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How to make your website suitable for mobile users

It’s clear: we now use a lot of smartphones and tablets to surf the internet. So you have to make sure that your website looks good on those devices too. But how do you do that in practice?

 

Responsive design

There are several ways to make your website mobile. The best way I find is the way in which the layout of a site automatically adapts to the size of the screen on which it is viewed. This is called responsive design.

In short, the method means that you include an extra style rule in your style sheet for every part that needs to have a different look when the screen gets narrower or wider. In that extra style rule, you then specify when that rule should be applied, and what those changes should exactly mean.  

Example

I’m sure an example will make this a little clearer. Suppose I have set the text part of my website (the article element) to occupy 80% of the width of the screen (width: 80%;). If someone looks at my website with a screen resolution of 1366 x 768 pixels, then the text part of my website is shown on a width of 1093 pixels (80% of 1366). But if he looks at it with a screen resolution of 1920 x 1080 pixels, then that part is suddenly 1536 pixels wide. I think that is far too wide (the lines become far too long and the text is therefore difficult to read).

What I actually want is for the article element to take up 80% of the screen when my site is viewed at a screen resolution of 1440 pixels wide or lower, and 65% when the screen resolution is higher. If the screen is very narrow (e.g. less than 800 pixels), then the article can take up 95% of the screen instead of the standard 80%. In order to do this, I’ll put the following in my style sheet:

 

        article { width: 80%; }

        @media screen and (min-width: 1441px) { 

            article { width: 65%; }

        }

        @media screen and (max-width: 800px) {

            article { width: 95%; } 

        }

With these style rules I indicate that the article element normally has a width of 80% of the screen. Unless the display is wider than 1440 pixels (min-width: 1441px) or narrower than 800 pixels (max-width: 800px). Then the same one gets the article element a width of 65% or 95%, respectively.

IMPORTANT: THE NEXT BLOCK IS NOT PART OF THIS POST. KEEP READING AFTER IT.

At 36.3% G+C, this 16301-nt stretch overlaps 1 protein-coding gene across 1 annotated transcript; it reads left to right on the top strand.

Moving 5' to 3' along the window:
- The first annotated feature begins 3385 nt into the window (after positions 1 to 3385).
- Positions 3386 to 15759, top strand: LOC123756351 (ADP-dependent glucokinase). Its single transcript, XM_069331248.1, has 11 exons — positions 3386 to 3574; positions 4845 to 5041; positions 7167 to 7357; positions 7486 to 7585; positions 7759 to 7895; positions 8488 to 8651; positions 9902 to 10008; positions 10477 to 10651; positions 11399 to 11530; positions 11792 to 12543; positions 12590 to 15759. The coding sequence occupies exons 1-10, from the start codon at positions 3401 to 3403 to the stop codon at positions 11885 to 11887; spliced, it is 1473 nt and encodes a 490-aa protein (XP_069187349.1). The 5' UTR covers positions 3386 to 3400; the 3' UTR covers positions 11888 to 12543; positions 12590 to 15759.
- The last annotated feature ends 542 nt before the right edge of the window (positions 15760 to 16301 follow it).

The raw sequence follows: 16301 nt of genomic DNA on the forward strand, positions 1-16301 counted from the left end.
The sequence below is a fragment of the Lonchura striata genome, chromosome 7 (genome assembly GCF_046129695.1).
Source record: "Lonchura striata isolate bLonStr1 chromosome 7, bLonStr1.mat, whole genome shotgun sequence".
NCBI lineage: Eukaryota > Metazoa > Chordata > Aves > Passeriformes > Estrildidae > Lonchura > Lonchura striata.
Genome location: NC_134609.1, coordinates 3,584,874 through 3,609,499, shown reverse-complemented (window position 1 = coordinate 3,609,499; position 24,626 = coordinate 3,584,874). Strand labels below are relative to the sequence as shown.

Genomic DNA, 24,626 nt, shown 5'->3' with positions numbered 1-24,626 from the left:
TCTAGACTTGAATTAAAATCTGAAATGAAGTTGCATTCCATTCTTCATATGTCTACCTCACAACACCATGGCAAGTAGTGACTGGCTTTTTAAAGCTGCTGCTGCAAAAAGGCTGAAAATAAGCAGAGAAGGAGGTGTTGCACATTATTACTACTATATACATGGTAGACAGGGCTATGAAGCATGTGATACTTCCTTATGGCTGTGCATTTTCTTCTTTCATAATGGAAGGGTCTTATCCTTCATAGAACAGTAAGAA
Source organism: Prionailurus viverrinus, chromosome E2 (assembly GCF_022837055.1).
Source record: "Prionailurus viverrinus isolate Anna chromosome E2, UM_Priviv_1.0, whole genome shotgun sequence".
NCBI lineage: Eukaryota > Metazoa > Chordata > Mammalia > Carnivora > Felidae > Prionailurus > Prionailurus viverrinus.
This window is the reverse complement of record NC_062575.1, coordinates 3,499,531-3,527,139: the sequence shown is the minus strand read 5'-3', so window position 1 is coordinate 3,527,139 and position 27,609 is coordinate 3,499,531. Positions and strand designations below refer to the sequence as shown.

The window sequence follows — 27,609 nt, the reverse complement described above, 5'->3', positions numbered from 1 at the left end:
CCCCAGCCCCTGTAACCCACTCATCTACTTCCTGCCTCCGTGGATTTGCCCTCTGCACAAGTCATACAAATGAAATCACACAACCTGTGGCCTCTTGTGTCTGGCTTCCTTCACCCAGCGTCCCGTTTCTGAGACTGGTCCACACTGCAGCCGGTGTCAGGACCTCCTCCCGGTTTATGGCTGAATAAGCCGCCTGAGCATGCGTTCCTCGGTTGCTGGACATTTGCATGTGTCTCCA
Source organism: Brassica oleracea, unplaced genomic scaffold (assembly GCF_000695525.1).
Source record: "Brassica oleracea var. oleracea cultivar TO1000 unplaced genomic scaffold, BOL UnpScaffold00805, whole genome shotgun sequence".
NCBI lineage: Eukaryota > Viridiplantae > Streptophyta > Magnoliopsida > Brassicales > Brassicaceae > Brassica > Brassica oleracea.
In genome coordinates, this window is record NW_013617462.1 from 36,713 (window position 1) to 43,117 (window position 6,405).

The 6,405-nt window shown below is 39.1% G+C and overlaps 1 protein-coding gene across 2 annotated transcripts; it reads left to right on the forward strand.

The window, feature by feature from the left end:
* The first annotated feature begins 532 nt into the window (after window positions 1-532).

This way you can check all the html elements of your web page and give a different value to the properties that have to change when the screen gets wider or narrower in your stylesheet.

 

For example, the menu at the top of my website disappears when the screen gets too narrow, and instead a link is placed at the top of the page. Only when you click on it, you will see the menu.

 

A different mobile version of your site

With responsive design, the appearance of your website adapts to the width of the screen. The content of your web pages does not change, it remains exactly the same with every screen width. But sometimes it is better to make a separate mobile version of your website.

 

It is possible that visitors who request your website with a smartphone, are looking for very different information than the desktop or laptop users who visit your site. A good example is the website of the Airlines. Visitors who call up this site on their smartphone will be more likely to be looking for the current departure and arrival times than desktop visitors. The mobile version of the website therefore looks very different from the company’s desktop version.

 

In this case, you are creating two different websites. The pages that are intended for mobile browsers are placed in a separate folder within your site. Then you put a piece of script on your server that can see which device a visitor uses to call up your website. If this is a smartphone, the script will send this visitor to the mobile version of your site. But if he looks at your site on a desktop or laptop, he will see the regular version.

 

That all sounds quite complicated, but it doesn’t have to be. There are companies where you can put up the mobile version of your site, and who also give you the code that determines whether visitors should be redirected or not.

 

If you want to do it all by yourself, then you put your mobile pages of your website within a folder on your own server, and with one of the scripts of Detect Mobile Browsers you make sure that your visitors are directed to the right pages. But to be able to do so, you need to have some knowledge of html and php.